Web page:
What rationale yields the result that the person be permitted to emigrate, yet forbidden to stay and opt out of the compulsory scheme of social provision? If providing for the needy is of overriding importance, this does militate against allowing internal opting out; but it also speaks against allowing external emigration. (1974: 173)
An opponent of internal emigration may appeal to the slogan, «Love it or leave it.” This, however, would put her in company that she would normally distain. More importantly, why must one leave it not to love it? Why must one leave in order to escape from what it would be permissible for one to escape by leaving? If individuals have a right to ignore the state that currently imposes a distributionist tax scheme on them by moving to a different territory, don’t they also have a right to ignore the state’s demand that they move in order to be ignored?- I can report that the force of this rhetorical question does drive friends of the difference principle to deny the right of productive individuals to emigrate. The argument then offered is the same as that offered by the Soviet Union on behalf of its holding its talented people in captivity, viz., the state’s investment in the raw human material under its control gives the state a right to the talents and skills it creates through that investment. Is this argument not equally available to the slaveowner who has fed, lodged, and trained up from childhood his now highly skilled slave and now claims a right against the slave’s escape?
Finally, Nozick introduces “an additional bit of complexity into the structure of the entitlement theory” (1974: 174). This is a proviso that is akin to Locke’s “enough, and as good” proviso. Or at least it “satisfies the intent behind” (1974: 17 7) that proviso. As we have seen in chapter 2, Locke was concerned about whether the increased incentive for appropriating raw natural material that will be present in an advanced market society will lead to so much initial acquisition of raw material that “enough, and as good” will not be left for others. I suggested in Chapter 2 that the real issue for Locke is whether the increased and intensified privatization that is present in market societies will “straiten” anyone, that is, leave that person with less opportunity to bring her self-owned powers to bear in the pursuit of her ends than she would have were private property not to have developed (or had been coercively limited in its development). Since losing particular opportunities to be the initial acquirer of some raw material or even losing all opportunity to be the initial acquirer of any raw material need not leave one with less overall opportunity to bring one’s powers to bear in the pursuit of one’s ends, even the privatization of all raw material need not straiten one.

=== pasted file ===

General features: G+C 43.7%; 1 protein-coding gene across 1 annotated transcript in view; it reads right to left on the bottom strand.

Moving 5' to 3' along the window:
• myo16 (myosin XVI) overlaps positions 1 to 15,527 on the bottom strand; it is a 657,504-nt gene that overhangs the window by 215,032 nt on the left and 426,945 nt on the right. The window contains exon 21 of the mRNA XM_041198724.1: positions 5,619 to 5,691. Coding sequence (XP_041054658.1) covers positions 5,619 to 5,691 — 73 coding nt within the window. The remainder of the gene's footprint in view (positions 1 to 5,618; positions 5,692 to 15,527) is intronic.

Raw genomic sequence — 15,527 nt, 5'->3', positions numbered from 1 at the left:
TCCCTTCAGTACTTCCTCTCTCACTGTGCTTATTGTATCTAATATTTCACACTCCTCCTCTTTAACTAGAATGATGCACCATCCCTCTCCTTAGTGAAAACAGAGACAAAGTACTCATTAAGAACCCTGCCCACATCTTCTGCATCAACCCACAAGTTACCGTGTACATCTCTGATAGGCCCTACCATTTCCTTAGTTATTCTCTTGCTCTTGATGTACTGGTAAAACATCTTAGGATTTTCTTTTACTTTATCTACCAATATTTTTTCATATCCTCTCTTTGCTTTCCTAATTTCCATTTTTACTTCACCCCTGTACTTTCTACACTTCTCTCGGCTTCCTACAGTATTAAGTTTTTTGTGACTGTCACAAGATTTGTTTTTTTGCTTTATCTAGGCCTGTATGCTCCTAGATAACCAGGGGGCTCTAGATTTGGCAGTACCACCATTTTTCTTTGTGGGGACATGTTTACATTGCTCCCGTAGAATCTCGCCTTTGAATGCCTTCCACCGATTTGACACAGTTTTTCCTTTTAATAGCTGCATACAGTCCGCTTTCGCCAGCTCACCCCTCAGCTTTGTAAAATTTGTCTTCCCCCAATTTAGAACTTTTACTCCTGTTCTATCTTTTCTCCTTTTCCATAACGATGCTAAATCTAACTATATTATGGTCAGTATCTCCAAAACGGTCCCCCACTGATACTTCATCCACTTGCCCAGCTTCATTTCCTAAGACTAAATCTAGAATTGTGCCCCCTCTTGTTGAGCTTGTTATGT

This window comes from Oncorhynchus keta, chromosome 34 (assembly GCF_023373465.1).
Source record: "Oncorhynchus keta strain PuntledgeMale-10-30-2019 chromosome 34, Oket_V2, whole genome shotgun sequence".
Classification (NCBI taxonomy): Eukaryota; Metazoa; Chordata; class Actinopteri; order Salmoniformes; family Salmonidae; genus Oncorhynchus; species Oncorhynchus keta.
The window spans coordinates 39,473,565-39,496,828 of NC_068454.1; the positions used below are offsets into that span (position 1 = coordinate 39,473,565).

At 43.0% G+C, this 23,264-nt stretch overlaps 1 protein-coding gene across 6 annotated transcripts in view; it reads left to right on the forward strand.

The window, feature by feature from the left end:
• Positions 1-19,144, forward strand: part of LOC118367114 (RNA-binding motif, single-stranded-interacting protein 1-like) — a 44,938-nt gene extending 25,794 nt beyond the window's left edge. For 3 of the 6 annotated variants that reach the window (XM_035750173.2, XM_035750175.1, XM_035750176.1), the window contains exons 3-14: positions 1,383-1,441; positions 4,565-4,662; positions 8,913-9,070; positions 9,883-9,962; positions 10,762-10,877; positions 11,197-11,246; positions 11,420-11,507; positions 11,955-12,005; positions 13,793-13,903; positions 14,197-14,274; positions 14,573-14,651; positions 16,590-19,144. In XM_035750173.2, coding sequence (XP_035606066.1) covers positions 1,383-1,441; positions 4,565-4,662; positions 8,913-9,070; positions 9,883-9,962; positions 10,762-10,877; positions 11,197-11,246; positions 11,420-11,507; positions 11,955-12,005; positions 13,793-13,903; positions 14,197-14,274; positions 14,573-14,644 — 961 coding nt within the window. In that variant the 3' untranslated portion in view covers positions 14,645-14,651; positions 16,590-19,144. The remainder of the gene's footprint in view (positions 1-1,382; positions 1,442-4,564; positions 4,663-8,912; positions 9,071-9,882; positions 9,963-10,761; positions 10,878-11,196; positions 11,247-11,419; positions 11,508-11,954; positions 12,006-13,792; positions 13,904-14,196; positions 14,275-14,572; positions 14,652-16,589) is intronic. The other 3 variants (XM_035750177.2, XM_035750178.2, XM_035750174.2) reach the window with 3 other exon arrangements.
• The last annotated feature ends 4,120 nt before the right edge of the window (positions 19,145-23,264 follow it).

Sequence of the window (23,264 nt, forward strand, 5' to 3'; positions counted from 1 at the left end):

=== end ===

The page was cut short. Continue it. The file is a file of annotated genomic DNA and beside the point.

Nozick maintains that the vast increase in types of skills that become valuable within an elaborate market economy, and in the ways that one can acquire or use improved material resources through purchase, lease or employment, and the ways in which a highly decentralized economic order make it possible for individuals to find — or create — niches that mine their own special knowledge and talents, make it likely that everyone’s opportunities will be greater than they would have been had private property not developed (or had been coercively limited). Such considerations are not intended “as a utilitarian justification of property” (1974: 177). Rather, they function to show why “the free operation of a market system will not actually run afoul of the Lockean proviso” (1974: 182).^ In characterizing the Lockean proviso proposed by Nozick, I have drawn upon Locke’s idea that an individual will have a complaint in justice if the acquisitions of others (along with their decisions about how to utilize their legitimately acquired holdings) will “straiten” that individual, and the idea that a person is straitened when she is so hedged in by others’ holdings (and their decisions about how to utilize those holdings) that her opportunities fall below the baseline of opportunities she would have were private property not to develop (or to be restricted in its development). I have expressed the Lockean proviso in terms of individuals not being made worse off in terms of opportunity.- In contrast, Nozick himself seems to have thought of his proviso more as a requirement that individuals not be made worse of in terms of their utility or welfare; the proviso is violated if and only if “the benefits of civilization [do] not counterbalance being deprived of … particular liberties.”